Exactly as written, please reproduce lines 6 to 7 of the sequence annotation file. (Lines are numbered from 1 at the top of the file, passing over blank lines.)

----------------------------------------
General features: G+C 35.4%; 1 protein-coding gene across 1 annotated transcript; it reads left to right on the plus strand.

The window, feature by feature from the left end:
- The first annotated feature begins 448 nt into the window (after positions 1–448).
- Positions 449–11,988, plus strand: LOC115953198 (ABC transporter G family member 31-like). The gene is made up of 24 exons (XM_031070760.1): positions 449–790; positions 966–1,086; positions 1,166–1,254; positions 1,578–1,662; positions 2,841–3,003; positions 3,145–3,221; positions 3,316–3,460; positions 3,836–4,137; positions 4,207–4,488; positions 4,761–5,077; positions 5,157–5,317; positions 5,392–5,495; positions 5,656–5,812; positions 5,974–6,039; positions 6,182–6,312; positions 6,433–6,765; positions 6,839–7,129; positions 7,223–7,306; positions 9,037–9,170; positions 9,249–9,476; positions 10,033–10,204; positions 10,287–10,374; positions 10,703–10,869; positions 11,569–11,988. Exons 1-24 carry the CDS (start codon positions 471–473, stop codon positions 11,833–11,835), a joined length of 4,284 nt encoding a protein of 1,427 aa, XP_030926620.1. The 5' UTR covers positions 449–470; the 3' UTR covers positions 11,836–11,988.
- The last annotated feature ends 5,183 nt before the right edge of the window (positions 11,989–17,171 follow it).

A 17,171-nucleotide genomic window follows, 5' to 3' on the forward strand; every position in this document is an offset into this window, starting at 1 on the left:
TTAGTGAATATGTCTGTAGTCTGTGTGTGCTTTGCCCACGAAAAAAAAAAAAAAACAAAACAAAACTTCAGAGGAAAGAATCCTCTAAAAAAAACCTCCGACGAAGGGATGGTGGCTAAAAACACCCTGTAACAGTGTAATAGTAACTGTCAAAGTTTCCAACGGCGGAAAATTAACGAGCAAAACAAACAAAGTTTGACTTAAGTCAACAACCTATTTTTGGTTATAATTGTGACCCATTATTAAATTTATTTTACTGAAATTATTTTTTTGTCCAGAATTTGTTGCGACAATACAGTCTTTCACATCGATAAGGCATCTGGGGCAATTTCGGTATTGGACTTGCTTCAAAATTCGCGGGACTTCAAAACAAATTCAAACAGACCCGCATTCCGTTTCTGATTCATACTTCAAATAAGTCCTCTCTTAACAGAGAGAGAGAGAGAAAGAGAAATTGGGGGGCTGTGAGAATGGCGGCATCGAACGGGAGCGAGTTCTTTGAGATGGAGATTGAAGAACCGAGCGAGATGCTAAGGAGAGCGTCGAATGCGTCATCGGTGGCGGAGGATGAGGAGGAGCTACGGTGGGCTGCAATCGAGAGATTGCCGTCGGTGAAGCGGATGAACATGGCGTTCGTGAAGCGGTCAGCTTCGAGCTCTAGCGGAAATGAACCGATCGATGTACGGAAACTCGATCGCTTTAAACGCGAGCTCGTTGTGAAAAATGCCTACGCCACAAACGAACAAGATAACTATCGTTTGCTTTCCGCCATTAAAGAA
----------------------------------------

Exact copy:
A 17,171-nucleotide genomic window follows, 5' to 3' on the forward strand; every position in this document is an offset into this window, starting at 1 on the left:
TTAGTGAATATGTCTGTAGTCTGTGTGTGCTTTGCCCACGAAAAAAAAAAAAAAACAAAACAAAACTTCAGAGGAAAGAATCCTCTAAAAAAAACCTCCGACGAAGGGATGGTGGCTAAAAACACCCTGTAACAGTGTAATAGTAACTGTCAAAGTTTCCAACGGCGGAAAATTAACGAGCAAAACAAACAAAGTTTGACTTAAGTCAACAACCTATTTTTGGTTATAATTGTGACCCATTATTAAATTTATTTTACTGAAATTATTTTTTTGTCCAGAATTTGTTGCGACAATACAGTCTTTCACATCGATAAGGCATCTGGGGCAATTTCGGTATTGGACTTGCTTCAAAATTCGCGGGACTTCAAAACAAATTCAAACAGACCCGCATTCCGTTTCTGATTCATACTTCAAATAAGTCCTCTCTTAACAGAGAGAGAGAGAGAAAGAGAAATTGGGGGGCTGTGAGAATGGCGGCATCGAACGGGAGCGAGTTCTTTGAGATGGAGATTGAAGAACCGAGCGAGATGCTAAGGAGAGCGTCGAATGCGTCATCGGTGGCGGAGGATGAGGAGGAGCTACGGTGGGCTGCAATCGAGAGATTGCCGTCGGTGAAGCGGATGAACATGGCGTTCGTGAAGCGGTCAGCTTCGAGCTCTAGCGGAAATGAACCGATCGATGTACGGAAACTCGATCGCTTTAAACGCGAGCTCGTTGTGAAAAATGCCTACGCCACAAACGAACAAGATAACTATCGTTTGCTTTCCGCCATTAAAGAA